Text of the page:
I love online shopping, but a time came when logging into my email account meant bombardment by special offers and a soon-to-be overflowing trash folder. Sometimes a lucky few emails will catch my eye and be spared, but for the most part their contents are doomed to rot, forever unread, in my inbox. It’s unfortunate because many of these emails are actually from great websites and businesses.
That being said, email campaigns are still a primary marketing tool. Which means that it’s essential that you know what to do, and what not to do, when you launch your email campaign. In order to investigate exactly which strategies are the most effective, I “signed up” for the services of a sample of 20 websites and, believe it or not, actually read all of their emails. Below are the websites that used the best campaign tactics– and no, when I say campaign tactics I’m not talking about the 2012 elections (though I would like to take this moment to express my upmost approval of the Relatable Romney meme, which is hardly campaign related).
Considering their services, it is fitting that MailChimp boasts an awesome email campaign. And I would sure hope so, because I wouldn’t want to enlist email marketing help from a website that doesn’t send great emails themselves. With beautiful design and valuable content, MailChimp emails practically take the form of infographics. It’s important that emails engage recipients from the start, establishing that they will have an incentive to read your content every single time, and MailChimp does an excellent job. Since my registration, I have received an activation email (promptly delivered) and a number of “Getting Started” emails, shown below. I learn something new with every email, all of which provide me with tips on using MailChimp features and ways to improve my MailChimp experience.
StumbleUpon’s emails are clean and appealing in design, yet anything but boring. I received a welcome email and weekly emails all in a timely fashion. Every email encourages me to visit the StumbleUpon website, either with usage tips or recommendations tailored to my interests. Personalization is a simple and effective tactic that StumbleUpon capitalizes upon well– when I see the title “weekly recommendation,” I already know that I’m going to like the email’s contents.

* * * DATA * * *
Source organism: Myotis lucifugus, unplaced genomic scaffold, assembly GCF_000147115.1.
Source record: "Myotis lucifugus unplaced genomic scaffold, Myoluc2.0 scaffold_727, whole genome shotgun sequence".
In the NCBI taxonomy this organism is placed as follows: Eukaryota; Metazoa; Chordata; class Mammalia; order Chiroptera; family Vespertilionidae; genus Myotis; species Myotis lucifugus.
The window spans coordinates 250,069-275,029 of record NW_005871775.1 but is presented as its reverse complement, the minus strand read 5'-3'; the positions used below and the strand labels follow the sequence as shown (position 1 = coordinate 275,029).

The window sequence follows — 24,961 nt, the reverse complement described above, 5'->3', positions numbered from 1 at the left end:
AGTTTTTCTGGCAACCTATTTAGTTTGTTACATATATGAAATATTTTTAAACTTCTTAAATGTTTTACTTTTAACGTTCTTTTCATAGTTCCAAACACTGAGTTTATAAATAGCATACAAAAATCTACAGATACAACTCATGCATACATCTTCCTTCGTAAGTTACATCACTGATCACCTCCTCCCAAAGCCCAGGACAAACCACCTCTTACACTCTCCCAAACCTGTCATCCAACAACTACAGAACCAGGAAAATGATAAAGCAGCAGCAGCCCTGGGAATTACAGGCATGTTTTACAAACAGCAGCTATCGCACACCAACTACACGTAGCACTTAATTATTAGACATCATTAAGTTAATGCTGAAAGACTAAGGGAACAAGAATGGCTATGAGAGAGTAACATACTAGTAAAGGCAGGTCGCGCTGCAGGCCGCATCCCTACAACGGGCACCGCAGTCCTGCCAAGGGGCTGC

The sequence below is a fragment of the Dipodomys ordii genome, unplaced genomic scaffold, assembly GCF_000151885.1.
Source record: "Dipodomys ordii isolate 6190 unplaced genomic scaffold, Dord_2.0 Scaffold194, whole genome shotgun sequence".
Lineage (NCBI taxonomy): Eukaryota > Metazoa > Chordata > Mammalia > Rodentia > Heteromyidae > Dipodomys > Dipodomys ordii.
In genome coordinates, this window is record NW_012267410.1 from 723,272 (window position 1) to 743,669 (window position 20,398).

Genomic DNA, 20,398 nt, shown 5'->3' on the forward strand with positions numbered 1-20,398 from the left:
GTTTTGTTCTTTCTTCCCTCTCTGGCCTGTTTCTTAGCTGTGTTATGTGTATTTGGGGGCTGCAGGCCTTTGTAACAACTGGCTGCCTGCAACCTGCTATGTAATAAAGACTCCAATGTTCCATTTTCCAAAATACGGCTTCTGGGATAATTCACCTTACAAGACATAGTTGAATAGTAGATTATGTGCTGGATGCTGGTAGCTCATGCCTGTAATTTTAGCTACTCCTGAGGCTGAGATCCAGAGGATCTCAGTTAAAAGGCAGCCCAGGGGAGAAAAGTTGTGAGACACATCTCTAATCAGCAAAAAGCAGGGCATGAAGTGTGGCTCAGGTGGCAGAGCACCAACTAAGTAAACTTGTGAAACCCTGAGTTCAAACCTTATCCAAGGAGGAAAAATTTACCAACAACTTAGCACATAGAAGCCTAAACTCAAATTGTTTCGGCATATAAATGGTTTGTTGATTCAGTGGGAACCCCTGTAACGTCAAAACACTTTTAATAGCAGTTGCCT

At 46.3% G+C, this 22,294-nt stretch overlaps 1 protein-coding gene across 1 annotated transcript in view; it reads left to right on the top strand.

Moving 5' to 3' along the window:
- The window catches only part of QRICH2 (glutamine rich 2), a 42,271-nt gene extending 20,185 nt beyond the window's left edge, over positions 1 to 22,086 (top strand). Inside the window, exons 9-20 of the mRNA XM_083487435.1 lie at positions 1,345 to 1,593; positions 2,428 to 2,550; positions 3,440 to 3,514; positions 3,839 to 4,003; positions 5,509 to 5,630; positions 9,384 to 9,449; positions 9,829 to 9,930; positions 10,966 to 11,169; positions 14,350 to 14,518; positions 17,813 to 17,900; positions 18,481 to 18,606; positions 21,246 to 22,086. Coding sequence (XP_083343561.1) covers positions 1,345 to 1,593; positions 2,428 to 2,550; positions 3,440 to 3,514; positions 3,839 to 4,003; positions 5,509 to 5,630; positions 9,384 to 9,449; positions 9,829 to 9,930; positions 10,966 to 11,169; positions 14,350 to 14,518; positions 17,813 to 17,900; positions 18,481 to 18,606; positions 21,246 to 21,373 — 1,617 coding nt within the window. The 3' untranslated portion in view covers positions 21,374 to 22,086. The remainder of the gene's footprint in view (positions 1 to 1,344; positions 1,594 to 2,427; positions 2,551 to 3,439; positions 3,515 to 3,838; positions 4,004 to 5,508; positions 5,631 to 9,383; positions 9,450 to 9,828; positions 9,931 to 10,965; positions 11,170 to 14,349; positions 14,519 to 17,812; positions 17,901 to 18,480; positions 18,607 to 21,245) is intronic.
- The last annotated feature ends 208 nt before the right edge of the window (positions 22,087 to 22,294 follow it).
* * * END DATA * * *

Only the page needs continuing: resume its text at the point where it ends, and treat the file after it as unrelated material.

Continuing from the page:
As a shopping website, appearance is key, and GiltGroupe is wonderfully aware of this down to the very last email. Their emails look high-end and elegant, which convinces me that they must mirror the quality of GiltGroupe’s discounted products. Unlike its many competitors who send me emails multiple times a day, I have no complaints about an overwhelming volume of messages. In fact, I receive emails on a modest weekly basis. GiltGroupe special offers are often targeted based on location (see Gilt City). I would compliment Amazon on also taking advantage of this strategy with their “Local Deals” emails; however, I receive them daily and therefore developed the habit of sending them directly to trash.
All of the websites listed above deliver emails promptly and with appropriate frequency. I found that while some websites send an overwhelming number of emails, others don’t send enough. Surprisingly, some noteworthy startups didn’t send me a welcome email on time– TaskRabbit didn’t send me anything at all, and if I hadn’t made a spreadsheet, I would have completely forgotten that I signed up for them. Ideally, your emails should be consistent and well timed. Weekly emails seem to be a popular and effective compromise between spam and inexistence.
Though it may seem obvious or even trivial, adding design to emails helps grab user attention and present a particular image of your company. If I get a plain text email that isn’t from a personal email address and doesn’t concern administrative/billing matters, then I’ll be bored after I read the first sentence. Emails over 600 pixels wide that require me to side scroll seem sloppy. Good email design projects professionalism and gives your company/website the opportunity to show recipients that you stylishly mean business.
Finally, valuable content is what sets a great email campaign apart from a good one. In order to get the conversions you want, you need to know what your customers find valuable. Simply saying “go to our website” or “you haven’t logged in for a while” isn’t effective. Provide exciting news, videos, useful information, or benefits in your emails. Thinking about what motivated people to sign up for your services in the first place allows you to understand your users as a community. Is it because they want discounts? Rescue from boredom and the ability to explore their interests? To learn how to send email newsletters? Personalizing your emails for each recipient requires more advanced data analytics. Microsoft’s Bing is expert with deciphering individual customer preferences. Considering the masses of options available, it has become increasingly difficult for customers’ to know their preferences themselves. Bing developed an email strategy that “tailors emails to the recipient at the moment they’re opened.” By analyzing recipients’ online data and recent responses from other customers, Bing managed to boost conversions by 70% (for further detail visit this article).
When an email campaign does two of the above tactics and ignores one, it’s impressive how apparent it is. As long as you’re thoughtful about email frequency, design, and content, increasing conversions should be a breeze.